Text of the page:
Computer Ethics

The defense of those boys, at least by their fellow computerists, goes beyond the disclaimer that they didn't mean to hurt anything or anyone. It goes to the point where the claim is made that there is nothing wrong with inspecting, without invitation, the programs and data files on a private computer system.

One defender of the 414s said to me, summing up the arguments in favor of hacking, "If this information is so confidential or so private, why is it accessible via Telenet? Why don't the system managers change the default passwords?'

In the atmosphere of the bulletin board systems, where there is a free interchange of ideas, programs, and data, and where most of the users are relatively young, it sometimes seems as though the world of computers was meant to have no walls, only doors waiting to be opened. Unfortunately, this isn't so. There are some thresholds which, though not illegal to cross, are unethical to pass.

One cannot pass judgment on the 414s or an anyone else who hacks so far as their responsibility before the law is concerned. In most states and nationally, hacking is apparently not a crime, except where it violates the laws relating to national security. That means that it is not OK to look at the computers at NORAD or Los Alamos even if it were as simple as dialing the right number and answering the password prompt with Joshua.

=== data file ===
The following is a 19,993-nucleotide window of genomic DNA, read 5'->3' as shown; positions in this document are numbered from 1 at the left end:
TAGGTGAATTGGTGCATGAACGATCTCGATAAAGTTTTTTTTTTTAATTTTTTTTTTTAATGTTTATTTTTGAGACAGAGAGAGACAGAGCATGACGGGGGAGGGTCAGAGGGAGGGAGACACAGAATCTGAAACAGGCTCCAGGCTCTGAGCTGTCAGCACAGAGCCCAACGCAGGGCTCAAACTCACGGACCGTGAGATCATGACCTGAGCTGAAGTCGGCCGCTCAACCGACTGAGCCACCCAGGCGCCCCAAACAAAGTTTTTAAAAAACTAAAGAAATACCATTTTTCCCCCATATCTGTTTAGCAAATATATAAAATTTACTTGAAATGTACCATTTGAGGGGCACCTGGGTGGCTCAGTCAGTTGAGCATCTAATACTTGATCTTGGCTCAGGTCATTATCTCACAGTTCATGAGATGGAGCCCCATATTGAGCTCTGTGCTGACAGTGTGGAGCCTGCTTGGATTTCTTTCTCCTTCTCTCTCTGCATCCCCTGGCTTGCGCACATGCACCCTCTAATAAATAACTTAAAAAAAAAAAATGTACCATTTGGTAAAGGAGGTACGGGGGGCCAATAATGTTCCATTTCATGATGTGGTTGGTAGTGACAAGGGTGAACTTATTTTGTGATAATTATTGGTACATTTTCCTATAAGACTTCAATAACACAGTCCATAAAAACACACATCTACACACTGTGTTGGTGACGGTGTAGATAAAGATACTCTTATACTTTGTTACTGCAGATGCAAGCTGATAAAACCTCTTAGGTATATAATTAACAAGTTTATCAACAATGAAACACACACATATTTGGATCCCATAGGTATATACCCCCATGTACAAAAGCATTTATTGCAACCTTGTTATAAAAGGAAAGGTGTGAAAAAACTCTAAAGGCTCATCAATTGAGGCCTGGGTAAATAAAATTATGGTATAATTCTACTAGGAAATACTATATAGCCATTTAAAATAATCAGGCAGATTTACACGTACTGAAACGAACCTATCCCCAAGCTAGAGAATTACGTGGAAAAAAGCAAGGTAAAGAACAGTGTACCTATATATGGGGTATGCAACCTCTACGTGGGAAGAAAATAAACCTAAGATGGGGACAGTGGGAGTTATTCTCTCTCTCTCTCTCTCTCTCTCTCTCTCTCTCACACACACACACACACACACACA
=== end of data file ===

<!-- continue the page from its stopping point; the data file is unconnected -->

This is not a problem of legality but of ethics. Some readers of this column, who enjoy their hacking, may find the following points tiresomely familiar, but they are, I think, worth repeating.


Take the Sloan-Kettering case as an example. All patient data are, by ancient and honorable tradition, privileged information. Of course, there is no evidence to indicate that the 414s were deliberately trying to connect with the Cancer Center in the first place, but once they had, they had violated the rights of physicians and of cancer patients.